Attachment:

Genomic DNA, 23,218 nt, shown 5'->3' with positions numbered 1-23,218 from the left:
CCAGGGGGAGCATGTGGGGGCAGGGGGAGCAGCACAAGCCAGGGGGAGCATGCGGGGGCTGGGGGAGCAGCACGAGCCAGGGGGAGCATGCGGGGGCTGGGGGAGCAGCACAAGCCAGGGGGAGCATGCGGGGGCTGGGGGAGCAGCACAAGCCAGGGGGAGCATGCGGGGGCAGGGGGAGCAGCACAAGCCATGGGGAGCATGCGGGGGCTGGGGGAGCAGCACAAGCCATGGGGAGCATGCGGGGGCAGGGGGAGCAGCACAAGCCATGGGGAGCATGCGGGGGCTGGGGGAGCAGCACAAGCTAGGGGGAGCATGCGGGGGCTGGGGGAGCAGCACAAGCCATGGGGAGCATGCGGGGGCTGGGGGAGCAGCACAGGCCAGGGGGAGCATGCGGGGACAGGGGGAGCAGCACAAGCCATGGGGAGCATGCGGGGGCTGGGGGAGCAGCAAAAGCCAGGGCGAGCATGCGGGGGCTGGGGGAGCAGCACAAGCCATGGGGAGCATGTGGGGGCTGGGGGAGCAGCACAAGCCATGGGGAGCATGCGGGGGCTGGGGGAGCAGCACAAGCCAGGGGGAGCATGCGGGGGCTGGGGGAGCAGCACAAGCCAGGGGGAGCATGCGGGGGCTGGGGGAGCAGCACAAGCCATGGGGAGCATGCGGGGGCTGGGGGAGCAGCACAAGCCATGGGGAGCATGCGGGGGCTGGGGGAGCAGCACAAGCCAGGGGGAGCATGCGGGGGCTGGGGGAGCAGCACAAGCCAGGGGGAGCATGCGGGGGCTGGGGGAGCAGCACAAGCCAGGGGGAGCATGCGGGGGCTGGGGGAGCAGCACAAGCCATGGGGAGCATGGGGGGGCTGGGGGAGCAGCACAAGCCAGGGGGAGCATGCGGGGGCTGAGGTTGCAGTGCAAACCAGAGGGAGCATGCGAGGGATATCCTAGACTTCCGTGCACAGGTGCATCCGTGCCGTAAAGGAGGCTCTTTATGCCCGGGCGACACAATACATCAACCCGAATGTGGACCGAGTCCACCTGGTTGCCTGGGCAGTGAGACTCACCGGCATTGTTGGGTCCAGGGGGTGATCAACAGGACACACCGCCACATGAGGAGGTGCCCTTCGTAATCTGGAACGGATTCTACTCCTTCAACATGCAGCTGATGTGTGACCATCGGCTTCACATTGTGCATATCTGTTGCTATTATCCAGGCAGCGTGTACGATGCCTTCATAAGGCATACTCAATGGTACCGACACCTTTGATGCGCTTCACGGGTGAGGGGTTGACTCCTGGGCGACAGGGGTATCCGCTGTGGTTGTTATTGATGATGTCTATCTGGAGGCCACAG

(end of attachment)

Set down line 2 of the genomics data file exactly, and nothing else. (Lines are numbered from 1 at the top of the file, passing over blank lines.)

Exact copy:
CCAGGGGGAGCATGTGGGGGCAGGGGGAGCAGCACAAGCCAGGGGGAGCATGCGGGGGCTGGGGGAGCAGCACGAGCCAGGGGGAGCATGCGGGGGCTGGGGGAGCAGCACAAGCCAGGGGGAGCATGCGGGGGCTGGGGGAGCAGCACAAGCCAGGGGGAGCATGCGGGGGCAGGGGGAGCAGCACAAGCCATGGGGAGCATGCGGGGGCTGGGGGAGCAGCACAAGCCATGGGGAGCATGCGGGGGCAGGGGGAGCAGCACAAGCCATGGGGAGCATGCGGGGGCTGGGGGAGCAGCACAAGCTAGGGGGAGCATGCGGGGGCTGGGGGAGCAGCACAAGCCATGGGGAGCATGCGGGGGCTGGGGGAGCAGCACAGGCCAGGGGGAGCATGCGGGGACAGGGGGAGCAGCACAAGCCATGGGGAGCATGCGGGGGCTGGGGGAGCAGCAAAAGCCAGGGCGAGCATGCGGGGGCTGGGGGAGCAGCACAAGCCATGGGGAGCATGTGGGGGCTGGGGGAGCAGCACAAGCCATGGGGAGCATGCGGGGGCTGGGGGAGCAGCACAAGCCAGGGGGAGCATGCGGGGGCTGGGGGAGCAGCACAAGCCAGGGGGAGCATGCGGGGGCTGGGGGAGCAGCACAAGCCATGGGGAGCATGCGGGGGCTGGGGGAGCAGCACAAGCCATGGGGAGCATGCGGGGGCTGGGGGAGCAGCACAAGCCAGGGGGAGCATGCGGGGGCTGGGGGAGCAGCACAAGCCAGGGGGAGCATGCGGGGGCTGGGGGAGCAGCACAAGCCAGGGGGAGCATGCGGGGGCTGGGGGAGCAGCACAAGCCATGGGGAGCATGGGGGGGCTGGGGGAGCAGCACAAGCCAGGGGGAGCATGCGGGGGCTGAGGTTGCAGTGCAAACCAGAGGGAGCATGCGAGGGATATCCTAGACTTCCGTGCACAGGTGCATCCGTGCCGTAAAGGAGGCTCTTTATGCCCGGGCGACACAATACATCAACCCGAATGTGGACCGAGTCCACCTGGTTGCCTGGGCAGTGAGACTCACCGGCATTGTTGGGTCCAGGGGGTGATCAACAGGACACACCGCCACATGAGGAGGTGCCCTTCGTAATCTGGAACGGATTCTACTCCTTCAACATGCAGCTGATGTGTGACCATCGGCTTCACATTGTGCATATCTGTTGCTATTATCCAGGCAGCGTGTACGATGCCTTCATAAGGCATACTCAATGGTACCGACACCTTTGATGCGCTTCACGGGTGAGGGGTTGACTCCTGGGCGACAGGGGTATCCGCTGTGGTTGTTATTGATGATGTCTATCTGGAGGCCACAG